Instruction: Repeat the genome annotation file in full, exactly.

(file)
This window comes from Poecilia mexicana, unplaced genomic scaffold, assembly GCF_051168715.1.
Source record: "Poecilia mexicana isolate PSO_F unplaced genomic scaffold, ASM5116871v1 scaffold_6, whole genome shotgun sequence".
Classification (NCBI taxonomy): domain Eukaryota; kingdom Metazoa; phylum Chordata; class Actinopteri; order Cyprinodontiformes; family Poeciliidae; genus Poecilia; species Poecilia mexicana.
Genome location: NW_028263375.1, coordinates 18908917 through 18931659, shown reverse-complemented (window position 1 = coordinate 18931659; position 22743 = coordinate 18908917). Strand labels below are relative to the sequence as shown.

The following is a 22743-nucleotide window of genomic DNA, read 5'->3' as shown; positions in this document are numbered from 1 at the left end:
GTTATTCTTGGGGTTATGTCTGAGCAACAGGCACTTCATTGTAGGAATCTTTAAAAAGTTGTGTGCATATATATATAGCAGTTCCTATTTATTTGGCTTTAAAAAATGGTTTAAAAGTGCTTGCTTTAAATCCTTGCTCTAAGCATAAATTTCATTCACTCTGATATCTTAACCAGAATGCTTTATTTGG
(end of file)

This window comes from Poecilia mexicana, unplaced genomic scaffold, assembly GCF_051168715.1.
Source record: "Poecilia mexicana isolate PSO_F unplaced genomic scaffold, ASM5116871v1 scaffold_6, whole genome shotgun sequence".
Classification (NCBI taxonomy): domain Eukaryota; kingdom Metazoa; phylum Chordata; class Actinopteri; order Cyprinodontiformes; family Poeciliidae; genus Poecilia; species Poecilia mexicana.
Genome location: NW_028263375.1, coordinates 18908917 through 18931659, shown reverse-complemented (window position 1 = coordinate 18931659; position 22743 = coordinate 18908917). Strand labels below are relative to the sequence as shown.

The following is a 22743-nucleotide window of genomic DNA, read 5'->3' as shown; positions in this document are numbered from 1 at the left end:
GTTATTCTTGGGGTTATGTCTGAGCAACAGGCACTTCATTGTAGGAATCTTTAAAAAGTTGTGTGCATATATATATAGCAGTTCCTATTTATTTGGCTTTAAAAAATGGTTTAAAAGTGCTTGCTTTAAATCCTTGCTCTAAGCATAAATTTCATTCACTCTGATATCTTAACCAGAATGCTTTATTTGG